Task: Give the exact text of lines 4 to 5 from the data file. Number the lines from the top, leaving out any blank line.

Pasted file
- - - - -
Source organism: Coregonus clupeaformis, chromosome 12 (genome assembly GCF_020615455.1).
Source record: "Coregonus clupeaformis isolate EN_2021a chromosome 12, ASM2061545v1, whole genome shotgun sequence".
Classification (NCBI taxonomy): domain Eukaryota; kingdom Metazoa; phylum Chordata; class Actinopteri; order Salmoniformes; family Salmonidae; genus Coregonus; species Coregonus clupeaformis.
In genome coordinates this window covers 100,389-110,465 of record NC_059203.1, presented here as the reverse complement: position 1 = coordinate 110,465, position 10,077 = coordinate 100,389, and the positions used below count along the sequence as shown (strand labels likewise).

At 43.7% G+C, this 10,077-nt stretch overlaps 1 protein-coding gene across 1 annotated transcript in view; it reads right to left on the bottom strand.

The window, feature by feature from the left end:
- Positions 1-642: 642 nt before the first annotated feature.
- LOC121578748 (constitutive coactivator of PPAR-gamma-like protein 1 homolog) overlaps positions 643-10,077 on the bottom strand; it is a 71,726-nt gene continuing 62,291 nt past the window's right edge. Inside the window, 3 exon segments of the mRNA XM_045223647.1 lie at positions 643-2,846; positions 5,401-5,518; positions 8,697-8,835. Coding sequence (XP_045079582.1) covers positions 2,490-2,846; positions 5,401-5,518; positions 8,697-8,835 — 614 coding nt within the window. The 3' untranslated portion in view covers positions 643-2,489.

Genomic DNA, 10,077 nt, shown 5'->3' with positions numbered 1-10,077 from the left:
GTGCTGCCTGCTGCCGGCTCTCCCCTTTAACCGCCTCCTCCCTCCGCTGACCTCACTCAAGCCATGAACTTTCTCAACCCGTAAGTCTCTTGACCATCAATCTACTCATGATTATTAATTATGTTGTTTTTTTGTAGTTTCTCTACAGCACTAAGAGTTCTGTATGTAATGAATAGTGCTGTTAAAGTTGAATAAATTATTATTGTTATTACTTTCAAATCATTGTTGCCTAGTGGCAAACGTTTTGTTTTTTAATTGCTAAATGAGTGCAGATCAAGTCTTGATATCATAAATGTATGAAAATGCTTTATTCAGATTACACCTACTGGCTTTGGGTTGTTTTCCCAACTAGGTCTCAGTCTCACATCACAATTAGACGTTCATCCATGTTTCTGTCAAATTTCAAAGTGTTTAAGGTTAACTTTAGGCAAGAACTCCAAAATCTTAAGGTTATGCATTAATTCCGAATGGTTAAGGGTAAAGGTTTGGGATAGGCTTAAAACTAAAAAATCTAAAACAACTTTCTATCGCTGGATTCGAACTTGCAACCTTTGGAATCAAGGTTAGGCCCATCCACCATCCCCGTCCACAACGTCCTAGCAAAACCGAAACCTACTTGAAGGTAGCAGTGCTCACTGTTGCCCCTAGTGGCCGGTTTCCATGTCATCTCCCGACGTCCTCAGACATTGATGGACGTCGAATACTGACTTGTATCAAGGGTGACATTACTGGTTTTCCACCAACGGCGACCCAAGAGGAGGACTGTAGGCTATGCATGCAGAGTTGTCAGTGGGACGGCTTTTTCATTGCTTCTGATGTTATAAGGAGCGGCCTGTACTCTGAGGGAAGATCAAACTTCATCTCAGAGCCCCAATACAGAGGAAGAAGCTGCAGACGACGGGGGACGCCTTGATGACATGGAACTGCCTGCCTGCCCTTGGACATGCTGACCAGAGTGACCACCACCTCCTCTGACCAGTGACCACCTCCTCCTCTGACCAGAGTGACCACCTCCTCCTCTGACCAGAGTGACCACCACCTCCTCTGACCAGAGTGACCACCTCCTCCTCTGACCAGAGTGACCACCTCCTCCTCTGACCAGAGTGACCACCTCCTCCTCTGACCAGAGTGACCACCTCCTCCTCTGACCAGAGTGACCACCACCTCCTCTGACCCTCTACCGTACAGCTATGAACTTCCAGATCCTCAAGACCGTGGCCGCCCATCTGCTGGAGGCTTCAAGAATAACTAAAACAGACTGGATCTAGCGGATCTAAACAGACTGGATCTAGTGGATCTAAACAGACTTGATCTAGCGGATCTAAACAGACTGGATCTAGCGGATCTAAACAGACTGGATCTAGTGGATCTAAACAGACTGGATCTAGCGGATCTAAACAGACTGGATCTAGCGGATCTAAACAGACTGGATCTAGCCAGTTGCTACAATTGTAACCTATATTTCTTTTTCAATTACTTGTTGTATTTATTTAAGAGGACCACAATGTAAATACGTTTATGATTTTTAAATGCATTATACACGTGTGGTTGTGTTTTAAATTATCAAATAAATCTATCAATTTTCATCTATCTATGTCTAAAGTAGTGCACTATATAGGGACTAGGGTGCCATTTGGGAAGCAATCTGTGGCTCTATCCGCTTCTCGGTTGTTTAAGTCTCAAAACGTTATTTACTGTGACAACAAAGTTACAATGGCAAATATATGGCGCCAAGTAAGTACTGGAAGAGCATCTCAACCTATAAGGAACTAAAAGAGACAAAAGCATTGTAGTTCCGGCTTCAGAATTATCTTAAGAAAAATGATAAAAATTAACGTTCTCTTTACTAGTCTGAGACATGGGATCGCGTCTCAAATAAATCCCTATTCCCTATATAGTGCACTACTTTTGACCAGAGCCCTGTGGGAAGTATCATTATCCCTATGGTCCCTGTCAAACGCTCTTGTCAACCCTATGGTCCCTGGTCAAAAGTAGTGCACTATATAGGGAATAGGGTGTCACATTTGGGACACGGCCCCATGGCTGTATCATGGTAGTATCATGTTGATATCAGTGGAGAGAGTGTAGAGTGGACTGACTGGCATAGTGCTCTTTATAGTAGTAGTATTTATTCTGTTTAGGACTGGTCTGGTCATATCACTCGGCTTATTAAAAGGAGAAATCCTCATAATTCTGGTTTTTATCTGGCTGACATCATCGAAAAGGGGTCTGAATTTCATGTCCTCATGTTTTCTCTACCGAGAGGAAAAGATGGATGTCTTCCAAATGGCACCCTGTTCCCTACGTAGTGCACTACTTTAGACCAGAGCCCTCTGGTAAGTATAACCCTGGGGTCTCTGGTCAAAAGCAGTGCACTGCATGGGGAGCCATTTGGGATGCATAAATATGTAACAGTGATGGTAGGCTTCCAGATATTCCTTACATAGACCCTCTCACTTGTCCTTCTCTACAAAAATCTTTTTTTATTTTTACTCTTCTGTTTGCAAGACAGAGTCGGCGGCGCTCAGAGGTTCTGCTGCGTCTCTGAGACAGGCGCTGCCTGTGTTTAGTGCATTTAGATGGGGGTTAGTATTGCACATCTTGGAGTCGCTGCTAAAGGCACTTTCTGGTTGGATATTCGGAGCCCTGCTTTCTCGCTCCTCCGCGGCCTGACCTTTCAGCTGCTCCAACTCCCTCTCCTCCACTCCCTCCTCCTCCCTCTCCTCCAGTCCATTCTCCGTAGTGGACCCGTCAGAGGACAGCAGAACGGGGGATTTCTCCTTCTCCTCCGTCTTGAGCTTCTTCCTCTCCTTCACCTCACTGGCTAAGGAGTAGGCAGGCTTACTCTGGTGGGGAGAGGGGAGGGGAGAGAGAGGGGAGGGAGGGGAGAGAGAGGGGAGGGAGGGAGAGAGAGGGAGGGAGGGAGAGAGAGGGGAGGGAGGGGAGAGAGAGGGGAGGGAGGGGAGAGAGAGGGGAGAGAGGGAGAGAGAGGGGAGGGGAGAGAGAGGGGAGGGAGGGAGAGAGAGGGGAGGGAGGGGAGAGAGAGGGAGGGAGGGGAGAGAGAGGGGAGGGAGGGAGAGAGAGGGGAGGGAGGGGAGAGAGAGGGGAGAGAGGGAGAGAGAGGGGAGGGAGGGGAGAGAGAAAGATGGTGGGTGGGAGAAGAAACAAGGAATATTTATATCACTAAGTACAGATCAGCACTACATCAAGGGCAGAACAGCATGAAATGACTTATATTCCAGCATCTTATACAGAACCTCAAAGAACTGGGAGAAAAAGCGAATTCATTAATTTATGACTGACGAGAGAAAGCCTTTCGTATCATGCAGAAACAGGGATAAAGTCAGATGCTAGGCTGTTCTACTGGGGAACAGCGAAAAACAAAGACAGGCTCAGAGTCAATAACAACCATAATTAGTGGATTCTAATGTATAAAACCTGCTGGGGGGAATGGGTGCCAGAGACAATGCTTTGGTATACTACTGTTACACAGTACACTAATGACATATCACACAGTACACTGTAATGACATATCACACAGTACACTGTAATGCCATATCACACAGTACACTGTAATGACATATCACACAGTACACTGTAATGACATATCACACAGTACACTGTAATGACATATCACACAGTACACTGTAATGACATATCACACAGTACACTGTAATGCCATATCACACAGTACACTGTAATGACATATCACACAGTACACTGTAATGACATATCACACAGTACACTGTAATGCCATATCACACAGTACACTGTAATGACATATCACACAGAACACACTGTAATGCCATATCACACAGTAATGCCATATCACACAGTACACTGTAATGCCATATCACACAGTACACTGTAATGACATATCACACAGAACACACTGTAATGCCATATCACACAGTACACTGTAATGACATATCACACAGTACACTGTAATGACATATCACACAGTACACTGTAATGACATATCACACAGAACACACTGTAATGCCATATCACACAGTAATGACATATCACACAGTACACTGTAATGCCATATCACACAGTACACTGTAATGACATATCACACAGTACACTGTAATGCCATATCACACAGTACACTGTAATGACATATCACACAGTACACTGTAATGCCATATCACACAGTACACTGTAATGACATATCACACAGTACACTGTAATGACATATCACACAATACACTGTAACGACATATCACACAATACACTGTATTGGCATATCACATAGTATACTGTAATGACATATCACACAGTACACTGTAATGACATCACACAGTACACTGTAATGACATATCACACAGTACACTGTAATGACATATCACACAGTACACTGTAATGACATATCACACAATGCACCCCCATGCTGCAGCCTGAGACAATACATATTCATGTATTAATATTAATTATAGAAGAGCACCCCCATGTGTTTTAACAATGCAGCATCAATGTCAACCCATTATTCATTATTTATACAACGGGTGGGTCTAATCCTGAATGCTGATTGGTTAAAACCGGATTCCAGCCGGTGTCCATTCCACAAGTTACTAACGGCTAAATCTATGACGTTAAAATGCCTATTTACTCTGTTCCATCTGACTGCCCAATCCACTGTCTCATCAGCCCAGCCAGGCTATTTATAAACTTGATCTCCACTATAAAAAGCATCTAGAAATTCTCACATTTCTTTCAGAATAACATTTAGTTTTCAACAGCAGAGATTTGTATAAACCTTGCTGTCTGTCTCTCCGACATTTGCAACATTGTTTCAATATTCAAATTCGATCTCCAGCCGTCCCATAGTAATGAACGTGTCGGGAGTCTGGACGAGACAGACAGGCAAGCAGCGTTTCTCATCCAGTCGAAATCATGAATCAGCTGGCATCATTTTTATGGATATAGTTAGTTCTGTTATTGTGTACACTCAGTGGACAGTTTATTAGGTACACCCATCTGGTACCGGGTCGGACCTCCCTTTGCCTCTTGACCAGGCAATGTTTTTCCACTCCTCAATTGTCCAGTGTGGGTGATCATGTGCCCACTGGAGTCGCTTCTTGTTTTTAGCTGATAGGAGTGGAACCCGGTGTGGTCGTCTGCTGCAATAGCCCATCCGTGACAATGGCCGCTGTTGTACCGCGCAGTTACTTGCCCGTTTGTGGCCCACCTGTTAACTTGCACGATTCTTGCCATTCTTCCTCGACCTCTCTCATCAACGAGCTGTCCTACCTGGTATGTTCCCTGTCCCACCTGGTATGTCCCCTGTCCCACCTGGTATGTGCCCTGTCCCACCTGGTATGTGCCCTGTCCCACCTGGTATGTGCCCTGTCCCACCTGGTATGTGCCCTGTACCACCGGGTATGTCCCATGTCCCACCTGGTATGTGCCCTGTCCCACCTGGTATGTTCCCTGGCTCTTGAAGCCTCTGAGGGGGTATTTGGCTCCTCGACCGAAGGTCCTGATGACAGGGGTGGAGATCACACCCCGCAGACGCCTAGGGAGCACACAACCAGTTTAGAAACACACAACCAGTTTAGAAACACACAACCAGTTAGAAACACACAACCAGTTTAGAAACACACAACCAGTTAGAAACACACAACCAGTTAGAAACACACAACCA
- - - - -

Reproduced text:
In genome coordinates this window covers 100,389-110,465 of record NC_059203.1, presented here as the reverse complement: position 1 = coordinate 110,465, position 10,077 = coordinate 100,389, and the positions used below count along the sequence as shown (strand labels likewise).

At 43.7% G+C, this 10,077-nt stretch overlaps 1 protein-coding gene across 1 annotated transcript in view; it reads right to left on the bottom strand.